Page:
At least 80 people have been injured in an earthquake in northwestern Turkey. The 5.9 magnitude quake struck earlier Wednesday, sending people cloud and blankets out into the street. The country's emergency management agency reports more than 140 aftershocks. Fortunately, the government says there are no reports of serious damage. Scotland's attempt for a second independence vote has been shot down

by the U.K. Supreme Court. The Scottish National Party is taking the ruling especially hard. Party leader and Scottish first minister Nicola Sturgeon says she accepts the court's ruling, despite needing parliament's approval for a new vote. She criticized the need for parliaments involvement, saying it implied the U.K. was not a voluntary partnership of nations.


All right, turning now to Brazil, where the head of the electoral court is dismissing outgoing President Jair Bolsonaro's attempt to challenge the runoff election results. Bolsonaro narrowly lost to his rival Lula during the runoff, but has yet to clearly concede.

Stefano Pozzebon has the story.

STEFANO POZZEBON, JOURNALIST: Late on Wednesday, Brazilian chief electoral judge, Alexandre de Moraes dismissed a petition from the party of outgoing President Jair Bolsonaro to void a number of votes from the recent runoff election that Bolsonaro lost against left rival Luiz Inacio Lula da Silva. De Moraes call their request ludicrous and illicit, and ordered the liberal party to pay a fine of 22 million real, just about $4 million U.S. dollars, for bad faith litigation.

The petition originally filed on Tuesday, only asked to re-examine the results of the second round of the election, where Bolsonaro lost against Lula. And not the result of the first round of the election, where the liberal party won the larger share of the vote.

The party allege that a number of electronic voting machine malfunctioned during the second round. But De Moraes say, demanded that the party challenge results on both the first and the second round of the elections for the court to consider the case. Given at the same electronic voting machine was used for the first and the second round of the election. As the party refused to do so De Moraes dismissed the challenge together.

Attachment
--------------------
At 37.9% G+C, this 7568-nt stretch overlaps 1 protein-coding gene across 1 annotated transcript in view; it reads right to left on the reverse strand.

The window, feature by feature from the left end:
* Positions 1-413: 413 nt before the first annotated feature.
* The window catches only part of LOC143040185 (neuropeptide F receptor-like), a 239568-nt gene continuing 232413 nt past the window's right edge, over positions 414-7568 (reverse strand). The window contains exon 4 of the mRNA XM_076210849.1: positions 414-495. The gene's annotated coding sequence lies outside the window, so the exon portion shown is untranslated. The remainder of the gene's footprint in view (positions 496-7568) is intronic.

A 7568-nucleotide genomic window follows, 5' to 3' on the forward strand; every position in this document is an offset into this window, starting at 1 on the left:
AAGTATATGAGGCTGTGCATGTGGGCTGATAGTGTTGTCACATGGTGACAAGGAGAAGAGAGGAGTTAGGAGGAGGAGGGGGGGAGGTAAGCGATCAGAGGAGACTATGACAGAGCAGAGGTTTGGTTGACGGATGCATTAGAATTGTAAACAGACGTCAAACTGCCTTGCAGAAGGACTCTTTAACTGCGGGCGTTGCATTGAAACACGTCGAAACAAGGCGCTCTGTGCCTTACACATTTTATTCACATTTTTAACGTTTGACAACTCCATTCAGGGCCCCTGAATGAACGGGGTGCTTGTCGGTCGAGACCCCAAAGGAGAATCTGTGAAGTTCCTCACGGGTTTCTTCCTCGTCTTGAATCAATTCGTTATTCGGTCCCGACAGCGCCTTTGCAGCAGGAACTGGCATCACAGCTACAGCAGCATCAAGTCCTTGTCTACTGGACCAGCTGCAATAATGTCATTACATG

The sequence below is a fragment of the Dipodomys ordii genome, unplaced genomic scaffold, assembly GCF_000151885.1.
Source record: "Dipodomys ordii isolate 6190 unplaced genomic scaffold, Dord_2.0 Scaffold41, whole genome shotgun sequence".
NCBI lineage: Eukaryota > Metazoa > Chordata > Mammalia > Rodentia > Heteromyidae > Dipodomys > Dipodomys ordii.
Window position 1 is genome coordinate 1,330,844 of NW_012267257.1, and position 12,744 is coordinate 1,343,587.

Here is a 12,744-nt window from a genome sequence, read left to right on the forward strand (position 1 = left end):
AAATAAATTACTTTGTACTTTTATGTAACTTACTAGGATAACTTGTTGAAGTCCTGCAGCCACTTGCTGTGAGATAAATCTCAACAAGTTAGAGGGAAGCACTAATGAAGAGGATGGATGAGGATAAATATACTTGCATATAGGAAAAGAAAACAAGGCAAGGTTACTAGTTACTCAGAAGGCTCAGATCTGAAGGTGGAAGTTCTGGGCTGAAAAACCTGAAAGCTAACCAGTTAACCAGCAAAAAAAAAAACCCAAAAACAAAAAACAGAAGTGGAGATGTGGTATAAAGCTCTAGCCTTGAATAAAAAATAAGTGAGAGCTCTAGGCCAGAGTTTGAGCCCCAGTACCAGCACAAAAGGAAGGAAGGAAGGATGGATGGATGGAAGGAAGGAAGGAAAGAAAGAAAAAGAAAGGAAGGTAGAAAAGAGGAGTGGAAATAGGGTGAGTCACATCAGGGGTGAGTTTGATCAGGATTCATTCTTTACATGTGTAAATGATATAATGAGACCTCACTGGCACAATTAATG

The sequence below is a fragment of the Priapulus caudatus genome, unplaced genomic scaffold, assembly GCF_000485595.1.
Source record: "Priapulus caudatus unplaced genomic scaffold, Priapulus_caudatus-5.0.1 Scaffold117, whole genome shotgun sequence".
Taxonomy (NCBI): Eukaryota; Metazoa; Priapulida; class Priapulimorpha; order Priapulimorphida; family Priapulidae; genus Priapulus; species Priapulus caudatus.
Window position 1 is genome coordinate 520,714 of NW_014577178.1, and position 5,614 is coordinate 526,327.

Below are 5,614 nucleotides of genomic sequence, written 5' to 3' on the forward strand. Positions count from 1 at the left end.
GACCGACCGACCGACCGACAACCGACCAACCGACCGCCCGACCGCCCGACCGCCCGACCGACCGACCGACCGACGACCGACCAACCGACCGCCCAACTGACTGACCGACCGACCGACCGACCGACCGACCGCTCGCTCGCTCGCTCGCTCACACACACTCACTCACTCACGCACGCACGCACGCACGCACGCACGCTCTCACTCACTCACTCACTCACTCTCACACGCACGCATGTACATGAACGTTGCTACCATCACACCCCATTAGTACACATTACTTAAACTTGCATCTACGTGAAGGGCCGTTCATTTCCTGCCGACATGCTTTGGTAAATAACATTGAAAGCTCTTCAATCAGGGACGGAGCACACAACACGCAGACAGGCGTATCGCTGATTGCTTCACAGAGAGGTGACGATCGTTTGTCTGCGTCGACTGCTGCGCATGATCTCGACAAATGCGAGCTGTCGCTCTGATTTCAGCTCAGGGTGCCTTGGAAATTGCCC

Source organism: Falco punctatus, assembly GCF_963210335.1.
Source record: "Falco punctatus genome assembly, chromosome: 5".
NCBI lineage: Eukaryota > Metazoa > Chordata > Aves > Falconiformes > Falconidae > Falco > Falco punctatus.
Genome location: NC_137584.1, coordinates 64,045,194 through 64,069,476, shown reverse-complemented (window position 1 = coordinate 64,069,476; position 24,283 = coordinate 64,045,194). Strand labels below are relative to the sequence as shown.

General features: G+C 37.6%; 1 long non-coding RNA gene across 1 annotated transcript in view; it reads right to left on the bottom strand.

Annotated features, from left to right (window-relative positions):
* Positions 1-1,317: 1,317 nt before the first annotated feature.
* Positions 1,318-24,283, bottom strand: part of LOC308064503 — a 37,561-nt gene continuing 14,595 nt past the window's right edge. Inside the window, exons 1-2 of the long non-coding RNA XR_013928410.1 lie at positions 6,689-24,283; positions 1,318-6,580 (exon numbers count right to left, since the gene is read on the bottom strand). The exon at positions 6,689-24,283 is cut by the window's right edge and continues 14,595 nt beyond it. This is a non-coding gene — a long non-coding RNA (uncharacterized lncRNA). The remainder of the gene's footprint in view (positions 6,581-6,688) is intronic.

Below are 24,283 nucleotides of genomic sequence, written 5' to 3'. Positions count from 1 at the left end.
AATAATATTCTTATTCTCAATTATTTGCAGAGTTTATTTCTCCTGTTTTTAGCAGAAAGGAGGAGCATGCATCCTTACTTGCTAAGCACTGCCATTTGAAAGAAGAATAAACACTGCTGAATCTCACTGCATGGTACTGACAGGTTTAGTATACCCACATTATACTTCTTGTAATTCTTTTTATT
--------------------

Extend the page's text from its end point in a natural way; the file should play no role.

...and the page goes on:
Meanwhile, Lula has already moved on to prepare himself to rule the country. On Wednesday, his transitional team met with members of the civil society to set the agenda ahead of these inauguration, which is set for January 1st.

For CNN, this is Stefano Pozzebon, Bogota.

CHURCH: Coronavirus problems are mounting for China, despite its zero COVID policy. On Wednesday, the country recorded more than 31,000 local cases, its highest since the start of the pandemic. The capital city of Beijing alone reported its third consecutive day of more than 1,000 local infections.

And this comes as violent protests erupt at the world's largest iPhone assembly factory in central China, with workers they are upset about pay and insufficient anti-COVID measures. Social media video shows workers at the Foxconn plant confronting police in hazmat suits. The company is offering those who are willing to quit their jobs and leave the Zhengzhou compound a $1,400 dollar payout.

So, let's get right to CNN's Kristie Lu Stout. She joins us now from Hong Kong. Kristie, what more are you learning about these protests at the iPhone factory, and Foxconn's apparent back down?

KRISTIE LU STOUT, CNN CORRESPONDENT: Yes. Well, Rosemary, we have been closely monitoring these remarkable online videos showing dramatic clashes at this massive iPhone factory in the central Chinese city of Zhengzhou. Foxconn workers have had enough. They're angry, they're furious, they're angry about their pay, about COVID-19 restrictions, about the sanitation situation inside the factory.

And Foxconn this day they said that they're willing to offer $1,400 U.S. dollars to new hires to quit and to leave the facility there in Zhengzhou. And that is roughly equivalent to two months salary. And even though the term Foxconn is heavily censored online in China, these online videos have been circulating widely.

And we see this tense standoff between the workers out on the streets, and the hazmat clad security forces. We see the workers tear down barriers and hurled them. And also, in a live stream which has since been taken down, you can hear the workers complain about their pay and about the situation inside the factory.

Now, we have a new statement that came out today from Foxconn. Let's bring it up. The company says this, quote, "taking care of the health and safety of employees is the primary operating principle that the group has always adhered to. We fully understand the concern of some newly recruited employees at the Zhengzhou Park about possible changes in the subsidy policy. Our team has been looking into the matter."

Now, CNN has also learned that Apple has staff on the ground at the Zhengzhou iPhone factory there. And the statement from Apple reads as follows. Quote, "we are reviewing the situation, and working closely with Foxconn to ensure their employees concerns are addressed," unquote.

Now Rosemary, we will continue to monitor the situation there in Zhengzhou and to see whether or not that $1,400 dollar U.S. payout will be enough to quell the angry protests there. Back to you.


CHURCH: Yes, absolutely. Kristie Lu Stout, thanks for keeping a very close eye on that. I appreciate it.